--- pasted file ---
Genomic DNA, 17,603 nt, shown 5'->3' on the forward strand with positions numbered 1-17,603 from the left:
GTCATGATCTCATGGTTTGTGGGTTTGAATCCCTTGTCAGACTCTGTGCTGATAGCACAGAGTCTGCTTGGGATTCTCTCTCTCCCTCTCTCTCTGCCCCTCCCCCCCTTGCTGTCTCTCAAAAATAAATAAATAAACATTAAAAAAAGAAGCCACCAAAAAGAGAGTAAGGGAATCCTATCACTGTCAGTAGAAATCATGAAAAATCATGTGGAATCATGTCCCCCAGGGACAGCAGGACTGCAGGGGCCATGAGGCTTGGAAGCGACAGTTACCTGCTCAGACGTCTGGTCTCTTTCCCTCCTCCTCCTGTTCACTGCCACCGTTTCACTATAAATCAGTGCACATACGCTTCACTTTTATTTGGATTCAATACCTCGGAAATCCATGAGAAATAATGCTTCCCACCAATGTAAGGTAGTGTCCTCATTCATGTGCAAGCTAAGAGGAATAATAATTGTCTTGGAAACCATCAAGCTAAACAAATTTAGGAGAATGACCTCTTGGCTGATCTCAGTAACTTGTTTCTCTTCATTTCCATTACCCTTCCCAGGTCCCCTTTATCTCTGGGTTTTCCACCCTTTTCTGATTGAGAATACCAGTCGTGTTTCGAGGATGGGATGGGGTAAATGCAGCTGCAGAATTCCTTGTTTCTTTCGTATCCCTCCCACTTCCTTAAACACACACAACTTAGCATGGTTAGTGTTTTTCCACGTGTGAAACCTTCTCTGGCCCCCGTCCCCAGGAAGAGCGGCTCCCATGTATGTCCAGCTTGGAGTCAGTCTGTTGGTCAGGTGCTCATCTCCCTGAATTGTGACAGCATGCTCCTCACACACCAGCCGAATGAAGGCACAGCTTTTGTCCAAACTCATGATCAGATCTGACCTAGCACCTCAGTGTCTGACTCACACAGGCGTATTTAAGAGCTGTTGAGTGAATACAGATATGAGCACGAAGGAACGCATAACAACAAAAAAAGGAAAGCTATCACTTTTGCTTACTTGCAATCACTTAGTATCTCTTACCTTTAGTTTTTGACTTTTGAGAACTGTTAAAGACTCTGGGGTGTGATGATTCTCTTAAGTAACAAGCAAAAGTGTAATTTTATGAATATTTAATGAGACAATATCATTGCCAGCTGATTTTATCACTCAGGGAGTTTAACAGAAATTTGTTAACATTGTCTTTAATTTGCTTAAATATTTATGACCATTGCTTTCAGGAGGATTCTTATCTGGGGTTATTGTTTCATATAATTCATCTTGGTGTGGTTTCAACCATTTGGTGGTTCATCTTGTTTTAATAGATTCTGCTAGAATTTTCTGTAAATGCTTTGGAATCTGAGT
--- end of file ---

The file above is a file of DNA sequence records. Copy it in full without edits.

Genomic DNA, 17,603 nt, shown 5'->3' on the forward strand with positions numbered 1-17,603 from the left:
GTCATGATCTCATGGTTTGTGGGTTTGAATCCCTTGTCAGACTCTGTGCTGATAGCACAGAGTCTGCTTGGGATTCTCTCTCTCCCTCTCTCTCTGCCCCTCCCCCCCTTGCTGTCTCTCAAAAATAAATAAATAAACATTAAAAAAAGAAGCCACCAAAAAGAGAGTAAGGGAATCCTATCACTGTCAGTAGAAATCATGAAAAATCATGTGGAATCATGTCCCCCAGGGACAGCAGGACTGCAGGGGCCATGAGGCTTGGAAGCGACAGTTACCTGCTCAGACGTCTGGTCTCTTTCCCTCCTCCTCCTGTTCACTGCCACCGTTTCACTATAAATCAGTGCACATACGCTTCACTTTTATTTGGATTCAATACCTCGGAAATCCATGAGAAATAATGCTTCCCACCAATGTAAGGTAGTGTCCTCATTCATGTGCAAGCTAAGAGGAATAATAATTGTCTTGGAAACCATCAAGCTAAACAAATTTAGGAGAATGACCTCTTGGCTGATCTCAGTAACTTGTTTCTCTTCATTTCCATTACCCTTCCCAGGTCCCCTTTATCTCTGGGTTTTCCACCCTTTTCTGATTGAGAATACCAGTCGTGTTTCGAGGATGGGATGGGGTAAATGCAGCTGCAGAATTCCTTGTTTCTTTCGTATCCCTCCCACTTCCTTAAACACACACAACTTAGCATGGTTAGTGTTTTTCCACGTGTGAAACCTTCTCTGGCCCCCGTCCCCAGGAAGAGCGGCTCCCATGTATGTCCAGCTTGGAGTCAGTCTGTTGGTCAGGTGCTCATCTCCCTGAATTGTGACAGCATGCTCCTCACACACCAGCCGAATGAAGGCACAGCTTTTGTCCAAACTCATGATCAGATCTGACCTAGCACCTCAGTGTCTGACTCACACAGGCGTATTTAAGAGCTGTTGAGTGAATACAGATATGAGCACGAAGGAACGCATAACAACAAAAAAAGGAAAGCTATCACTTTTGCTTACTTGCAATCACTTAGTATCTCTTACCTTTAGTTTTTGACTTTTGAGAACTGTTAAAGACTCTGGGGTGTGATGATTCTCTTAAGTAACAAGCAAAAGTGTAATTTTATGAATATTTAATGAGACAATATCATTGCCAGCTGATTTTATCACTCAGGGAGTTTAACAGAAATTTGTTAACATTGTCTTTAATTTGCTTAAATATTTATGACCATTGCTTTCAGGAGGATTCTTATCTGGGGTTATTGTTTCATATAATTCATCTTGGTGTGGTTTCAACCATTTGGTGGTTCATCTTGTTTTAATAGATTCTGCTAGAATTTTCTGTAAATGCTTTGGAATCTGAGT